Opinion: Scotland ponders independence

November 3, 2013


“You say tom-ay-toe, and I say tom-ah-toe” and according to the song, the remedy for such lovers’ quarrels is to, “call the whole thing off.” From breakups and divorces it’s but a short distance to riots in the streets, schisms, world war, genocide, and Apocalypse. So it goes – from fists to cudgels to spears to muskets to hydrogen bombs. People gather together for mutual security and, when the threat of invasion by aliens passes, they begin to discover irreconcilable differences among themselves. The next thing you know, the word “We” is forgotten and the community divides itself into “Us” and “Them.”

During a recent visit to Scotland, the subtext of every encounter was the coming referendum on Scottish Independence. To an unbiased observer, separation from the United Kingdom seemed like a bad idea. In the global marketplace, Scotland — with only some five million souls — would be a drop in the bucket, hard pressed to hold its own, though Scotch whiskey and haggis may give it a bit of brand recognition. But the grass is always greener on the other side of the fence and proponents of independence argue that Scotland gives up more than it gets by being under the thumb of Great Britain.

“I don’t think it will happen,” said a retired Scottish truck driver. “I hope it doesn’t happen. Why fix something that isn’t broken? Of course, it’s not perfect. But we’ve kept working on it for 600 years.” In fact, war over the issue of independence was fought between England and Scotland in the early 1300s. In 1550, England’s Henry VIII declared war in an attempt to force the Scots to agree to a marriage between his son Edward and the infant Mary, Queen of Scots, an episode quaintly known as the “Rough Wooing.” The uprising of 1745, led by Scotland’s Bonnie Prince Charlie, an attempt to restore his family to the throne of Great Britain, was also fueled by conflict between Catholics and Protestants.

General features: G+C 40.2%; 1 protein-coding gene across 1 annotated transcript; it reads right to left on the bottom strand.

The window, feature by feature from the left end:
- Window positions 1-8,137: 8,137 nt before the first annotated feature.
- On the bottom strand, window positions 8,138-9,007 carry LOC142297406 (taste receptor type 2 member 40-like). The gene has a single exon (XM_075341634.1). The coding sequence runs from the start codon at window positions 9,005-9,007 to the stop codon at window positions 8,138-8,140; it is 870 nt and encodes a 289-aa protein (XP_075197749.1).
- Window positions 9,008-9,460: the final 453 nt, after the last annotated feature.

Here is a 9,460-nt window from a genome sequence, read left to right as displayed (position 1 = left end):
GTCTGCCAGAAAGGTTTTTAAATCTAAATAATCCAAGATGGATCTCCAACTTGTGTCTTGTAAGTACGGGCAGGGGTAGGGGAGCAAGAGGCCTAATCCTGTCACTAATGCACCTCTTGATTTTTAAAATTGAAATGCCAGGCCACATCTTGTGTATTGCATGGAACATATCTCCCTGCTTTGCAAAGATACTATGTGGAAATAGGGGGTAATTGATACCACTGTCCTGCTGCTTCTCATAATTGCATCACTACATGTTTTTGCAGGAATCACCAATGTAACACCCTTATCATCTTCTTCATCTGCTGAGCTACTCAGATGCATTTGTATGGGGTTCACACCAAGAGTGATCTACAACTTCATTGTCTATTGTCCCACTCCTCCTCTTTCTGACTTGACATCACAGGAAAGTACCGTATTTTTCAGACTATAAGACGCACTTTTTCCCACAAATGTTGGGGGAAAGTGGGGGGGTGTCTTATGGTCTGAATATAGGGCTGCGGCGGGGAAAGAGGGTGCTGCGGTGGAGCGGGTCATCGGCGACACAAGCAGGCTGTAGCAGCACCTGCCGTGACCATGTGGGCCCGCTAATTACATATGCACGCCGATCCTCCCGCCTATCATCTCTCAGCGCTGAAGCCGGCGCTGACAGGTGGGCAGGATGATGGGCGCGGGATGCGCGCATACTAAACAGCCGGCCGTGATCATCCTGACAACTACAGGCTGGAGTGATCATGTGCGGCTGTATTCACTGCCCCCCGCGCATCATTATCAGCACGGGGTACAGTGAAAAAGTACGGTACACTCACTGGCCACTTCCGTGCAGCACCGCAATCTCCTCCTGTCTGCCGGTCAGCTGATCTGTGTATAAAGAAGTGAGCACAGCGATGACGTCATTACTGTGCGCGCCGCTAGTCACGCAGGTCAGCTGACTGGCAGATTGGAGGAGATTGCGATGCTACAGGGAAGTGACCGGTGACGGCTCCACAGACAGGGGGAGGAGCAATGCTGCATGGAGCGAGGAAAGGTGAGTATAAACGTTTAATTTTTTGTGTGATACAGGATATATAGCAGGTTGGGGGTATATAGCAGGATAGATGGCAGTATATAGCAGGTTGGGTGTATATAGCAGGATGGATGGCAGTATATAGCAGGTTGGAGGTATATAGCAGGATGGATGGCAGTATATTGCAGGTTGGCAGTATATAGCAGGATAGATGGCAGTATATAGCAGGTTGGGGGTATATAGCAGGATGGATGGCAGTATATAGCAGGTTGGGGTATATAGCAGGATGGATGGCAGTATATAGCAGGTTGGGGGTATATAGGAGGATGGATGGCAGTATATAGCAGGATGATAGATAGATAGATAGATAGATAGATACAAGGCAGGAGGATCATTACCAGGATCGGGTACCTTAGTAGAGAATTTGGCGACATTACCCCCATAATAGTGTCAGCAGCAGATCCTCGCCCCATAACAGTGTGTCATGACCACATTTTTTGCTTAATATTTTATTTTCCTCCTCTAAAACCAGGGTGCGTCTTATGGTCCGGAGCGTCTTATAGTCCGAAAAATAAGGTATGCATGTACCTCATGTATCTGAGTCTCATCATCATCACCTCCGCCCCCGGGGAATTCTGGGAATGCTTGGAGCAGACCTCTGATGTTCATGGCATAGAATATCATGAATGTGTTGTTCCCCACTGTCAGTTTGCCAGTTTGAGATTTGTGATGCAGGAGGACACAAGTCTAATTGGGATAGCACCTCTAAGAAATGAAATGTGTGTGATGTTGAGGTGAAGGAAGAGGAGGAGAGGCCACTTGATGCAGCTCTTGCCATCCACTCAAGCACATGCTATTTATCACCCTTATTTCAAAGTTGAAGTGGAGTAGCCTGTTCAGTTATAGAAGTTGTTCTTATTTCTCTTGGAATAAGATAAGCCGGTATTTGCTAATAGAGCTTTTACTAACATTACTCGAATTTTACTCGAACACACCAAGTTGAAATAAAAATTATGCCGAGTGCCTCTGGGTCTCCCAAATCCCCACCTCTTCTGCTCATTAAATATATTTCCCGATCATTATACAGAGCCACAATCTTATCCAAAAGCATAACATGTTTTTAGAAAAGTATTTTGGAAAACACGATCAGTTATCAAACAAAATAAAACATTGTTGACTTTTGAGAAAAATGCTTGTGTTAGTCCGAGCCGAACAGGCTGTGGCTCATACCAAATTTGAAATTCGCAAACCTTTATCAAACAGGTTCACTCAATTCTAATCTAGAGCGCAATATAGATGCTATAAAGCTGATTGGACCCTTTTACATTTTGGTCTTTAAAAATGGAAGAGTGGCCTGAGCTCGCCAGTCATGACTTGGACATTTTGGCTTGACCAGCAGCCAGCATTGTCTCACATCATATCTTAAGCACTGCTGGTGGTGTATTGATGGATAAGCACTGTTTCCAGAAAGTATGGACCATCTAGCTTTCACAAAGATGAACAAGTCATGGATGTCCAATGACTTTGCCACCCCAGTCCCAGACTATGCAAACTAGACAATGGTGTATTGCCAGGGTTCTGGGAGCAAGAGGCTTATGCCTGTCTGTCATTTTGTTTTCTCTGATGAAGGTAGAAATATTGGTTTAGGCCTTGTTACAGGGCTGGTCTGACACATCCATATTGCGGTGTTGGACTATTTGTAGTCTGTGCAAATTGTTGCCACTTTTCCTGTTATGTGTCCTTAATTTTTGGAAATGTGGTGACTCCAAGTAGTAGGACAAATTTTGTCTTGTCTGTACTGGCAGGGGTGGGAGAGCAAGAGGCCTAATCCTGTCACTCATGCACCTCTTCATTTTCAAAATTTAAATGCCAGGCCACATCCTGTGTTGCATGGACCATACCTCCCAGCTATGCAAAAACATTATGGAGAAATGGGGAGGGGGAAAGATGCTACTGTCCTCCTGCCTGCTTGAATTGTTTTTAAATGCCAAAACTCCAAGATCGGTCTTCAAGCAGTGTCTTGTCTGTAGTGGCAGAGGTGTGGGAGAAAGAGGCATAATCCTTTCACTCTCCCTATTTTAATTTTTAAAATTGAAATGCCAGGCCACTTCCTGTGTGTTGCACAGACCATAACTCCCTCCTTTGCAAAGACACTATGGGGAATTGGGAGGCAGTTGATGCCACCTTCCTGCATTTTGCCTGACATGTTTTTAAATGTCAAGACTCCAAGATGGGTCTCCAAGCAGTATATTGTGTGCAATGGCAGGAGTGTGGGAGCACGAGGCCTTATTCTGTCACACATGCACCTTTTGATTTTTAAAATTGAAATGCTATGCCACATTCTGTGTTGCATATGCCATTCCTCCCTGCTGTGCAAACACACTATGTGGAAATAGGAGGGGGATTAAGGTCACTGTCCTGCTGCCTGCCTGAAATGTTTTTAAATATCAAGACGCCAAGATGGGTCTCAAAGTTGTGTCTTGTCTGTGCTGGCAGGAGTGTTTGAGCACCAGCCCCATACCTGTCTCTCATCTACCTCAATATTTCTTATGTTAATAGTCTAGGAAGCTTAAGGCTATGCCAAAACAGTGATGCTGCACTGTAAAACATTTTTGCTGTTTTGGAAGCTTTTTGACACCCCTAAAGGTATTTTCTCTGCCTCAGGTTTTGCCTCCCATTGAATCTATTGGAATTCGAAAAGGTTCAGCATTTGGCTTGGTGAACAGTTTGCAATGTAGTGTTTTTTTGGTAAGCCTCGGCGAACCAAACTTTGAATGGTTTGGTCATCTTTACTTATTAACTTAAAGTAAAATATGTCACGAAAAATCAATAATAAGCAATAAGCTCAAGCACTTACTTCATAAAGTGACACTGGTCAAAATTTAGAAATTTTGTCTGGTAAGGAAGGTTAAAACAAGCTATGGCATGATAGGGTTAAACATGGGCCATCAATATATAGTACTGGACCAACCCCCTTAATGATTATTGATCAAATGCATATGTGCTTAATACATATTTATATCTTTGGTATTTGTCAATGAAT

The instinct to disagree may be part of our DNA, an antidote to stagnation, a precondition for survival. Head-butting is second nature to us. Some good may even come from the current fireworks between our own two political parties. Concerning independence, secession movements have recently sprung up in Texas, Maryland, Colorado and California. At least the current argument between England and Scotland is characterized by relative civility. They’re not trying to settle their differences with poison gas.

Separation has its appeal, but as Benjamin Franklin said, hanging together does too. One matter that Scotland and England agree on is driving on the left side of the road. It’s perverse, a violation of common sense and rational order, a thumbing of the nose at the rest of the world. But someone had to do it, just to be different.

By the way, the Scots supposedly speak English. But try to make sense of this: “I’ll gie ye a sketpit lug … Lang may yer lum reek … We’re a’ Jock Tamson’s bairins.” The Scots have stricken the words “little” and “small” from their tongue. Thus, a small drink of whiskey is “a wee dram.” At airport security in Edinburgh, the officer wanted to verify that I was the same person as the bald fellow pictured in my passport photo. She didn’t ask me to take off my cap. She asked me to remove my “wee bonnet.” There’s some charm in such wee, small differences. Isn’t that what’s known as “the spice of life?”

— George Gurley, a resident of rural Baldwin City, writes a regular column for the Journal-World.


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